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Comments & Curiosities: In the air and on the sand

October 02, 2010|By Peter Buffa

Two interesting happenings this week. One is over, one is not.

The one that's in the history books is Project Bandaloop. Funny name but an unbelievable performance. Have you ever been to the Performing Arts Center? I have. Have you ever jumped off the Performing Arts Center? Me neither.

The Project Bandaloop dancers have, although dancers is a misnomer. It's more like dancer-gymnast-rock climber-rappelling people. Picture a contemporary dance troupe in action, except with the stage floor flipped vertically and standing on edge. Three evenings this week, the Project Bandaloop troupe danced, so to speak, across the 90-foot sheer face of the Performing Arts Center, in mid-air, dangling from ropes. Incredible. It takes your brain a while to decide if it's supposed to be impressed, touched or terrified. It's a kind of a Cirque du Soleil-Nadia Comeneci-Evel Knievel-Rudolf Nureyev thing.

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They are all very accomplished dance professionals who just happen to be, well, what would you call it? Wait, I know – totally insane. Yeah, that's it.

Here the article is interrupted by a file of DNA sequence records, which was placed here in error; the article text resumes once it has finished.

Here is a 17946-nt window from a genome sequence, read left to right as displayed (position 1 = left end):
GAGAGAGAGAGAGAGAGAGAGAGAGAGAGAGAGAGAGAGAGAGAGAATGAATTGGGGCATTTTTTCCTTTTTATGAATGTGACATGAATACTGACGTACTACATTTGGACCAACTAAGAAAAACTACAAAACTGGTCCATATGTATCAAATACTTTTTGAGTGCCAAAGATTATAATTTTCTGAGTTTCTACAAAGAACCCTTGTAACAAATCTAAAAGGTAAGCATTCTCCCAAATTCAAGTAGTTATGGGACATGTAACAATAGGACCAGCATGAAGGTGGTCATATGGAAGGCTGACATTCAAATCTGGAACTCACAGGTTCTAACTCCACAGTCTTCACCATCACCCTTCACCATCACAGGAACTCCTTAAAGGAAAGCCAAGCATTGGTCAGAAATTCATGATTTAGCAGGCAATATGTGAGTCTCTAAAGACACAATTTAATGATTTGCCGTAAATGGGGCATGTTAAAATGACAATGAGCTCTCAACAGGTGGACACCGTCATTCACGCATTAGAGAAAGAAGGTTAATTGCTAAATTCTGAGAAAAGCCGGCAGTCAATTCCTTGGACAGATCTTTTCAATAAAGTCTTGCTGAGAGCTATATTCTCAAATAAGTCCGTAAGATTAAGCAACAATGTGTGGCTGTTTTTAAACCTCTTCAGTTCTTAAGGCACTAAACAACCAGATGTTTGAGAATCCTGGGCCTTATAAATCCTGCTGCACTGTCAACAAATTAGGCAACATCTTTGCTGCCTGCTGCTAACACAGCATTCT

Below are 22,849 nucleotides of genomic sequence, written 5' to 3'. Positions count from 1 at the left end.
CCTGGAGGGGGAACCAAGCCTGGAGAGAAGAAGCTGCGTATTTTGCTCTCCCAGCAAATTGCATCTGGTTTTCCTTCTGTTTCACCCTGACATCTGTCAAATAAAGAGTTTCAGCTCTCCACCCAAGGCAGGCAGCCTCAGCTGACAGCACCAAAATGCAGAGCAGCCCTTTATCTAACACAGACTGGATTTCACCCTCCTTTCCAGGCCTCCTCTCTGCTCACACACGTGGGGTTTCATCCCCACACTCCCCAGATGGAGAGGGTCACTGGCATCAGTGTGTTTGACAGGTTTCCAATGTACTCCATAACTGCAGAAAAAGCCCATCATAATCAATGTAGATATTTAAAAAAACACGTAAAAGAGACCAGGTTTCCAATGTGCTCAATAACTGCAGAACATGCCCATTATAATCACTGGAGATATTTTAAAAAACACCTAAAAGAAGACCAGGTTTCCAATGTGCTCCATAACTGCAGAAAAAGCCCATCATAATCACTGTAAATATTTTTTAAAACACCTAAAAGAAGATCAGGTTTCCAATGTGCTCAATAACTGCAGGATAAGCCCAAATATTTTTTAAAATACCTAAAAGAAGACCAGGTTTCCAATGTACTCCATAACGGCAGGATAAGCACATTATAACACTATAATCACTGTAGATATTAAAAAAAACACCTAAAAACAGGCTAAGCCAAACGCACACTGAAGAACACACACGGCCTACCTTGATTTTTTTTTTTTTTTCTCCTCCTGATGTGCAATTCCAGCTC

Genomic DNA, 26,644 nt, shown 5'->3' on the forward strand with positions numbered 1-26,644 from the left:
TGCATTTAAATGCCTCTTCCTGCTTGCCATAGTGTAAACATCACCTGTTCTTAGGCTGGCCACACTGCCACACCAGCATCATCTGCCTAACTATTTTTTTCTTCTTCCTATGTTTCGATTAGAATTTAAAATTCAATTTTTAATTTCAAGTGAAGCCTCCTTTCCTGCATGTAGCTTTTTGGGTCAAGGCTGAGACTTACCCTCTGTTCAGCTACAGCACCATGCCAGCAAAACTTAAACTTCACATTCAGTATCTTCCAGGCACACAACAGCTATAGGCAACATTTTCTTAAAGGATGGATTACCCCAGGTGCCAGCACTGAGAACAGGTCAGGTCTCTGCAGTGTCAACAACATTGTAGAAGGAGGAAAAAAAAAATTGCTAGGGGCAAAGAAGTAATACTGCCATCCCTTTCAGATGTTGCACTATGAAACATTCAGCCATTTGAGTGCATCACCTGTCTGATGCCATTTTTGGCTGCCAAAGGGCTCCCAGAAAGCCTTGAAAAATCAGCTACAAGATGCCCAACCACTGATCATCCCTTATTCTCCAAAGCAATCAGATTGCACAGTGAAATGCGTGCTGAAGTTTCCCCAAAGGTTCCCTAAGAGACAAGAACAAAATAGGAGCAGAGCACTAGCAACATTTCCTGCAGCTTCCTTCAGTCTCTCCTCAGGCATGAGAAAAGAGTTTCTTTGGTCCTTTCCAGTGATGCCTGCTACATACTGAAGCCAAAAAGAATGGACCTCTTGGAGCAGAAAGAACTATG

Project Bandaloop is the brainchild of choreographer Amelia Rudolph, who envisioned the heart-stopping concept while rock climbing and rappelling in the Sierras. In the 20 or so years since then, Project Bandaloop has performed its mind-bending ballets for more than a half-million people, using iconic structures and rock formations around the world as its stage, including Leaning Tower and El Capitan in Yosemite, the Dolomites in Italy, The Kennedy Center in Washington, D.C. and the Grand Auditorium in Macau. You really have to see it to believe it. If you missed the troupe's high-flying performances this week, you can see them caught on tape on YouTube or the group's website – http://www.projectbandaloop.org.

The performances are as intricate and graceful as any you've ever seen, except for the fact that they're doing it in the air, a hundred feet above the ground. I'm guessing the Project Bandaloop dancers are really, really nice to the riggers. I know I would be. If I were a Bandaloop dancer I would never let a rigger pay for a drink, ever, and I would be forever telling them how wonderful they are and how great they look. Want a local connection? We got that. Not only is Sage Hill School's outstanding dance teacher Rachael Lincoln a proud Project Bandaloop dancer, but she has been bandalooping with the group for some 12 years. And I thought I spent a lot of time in the air.

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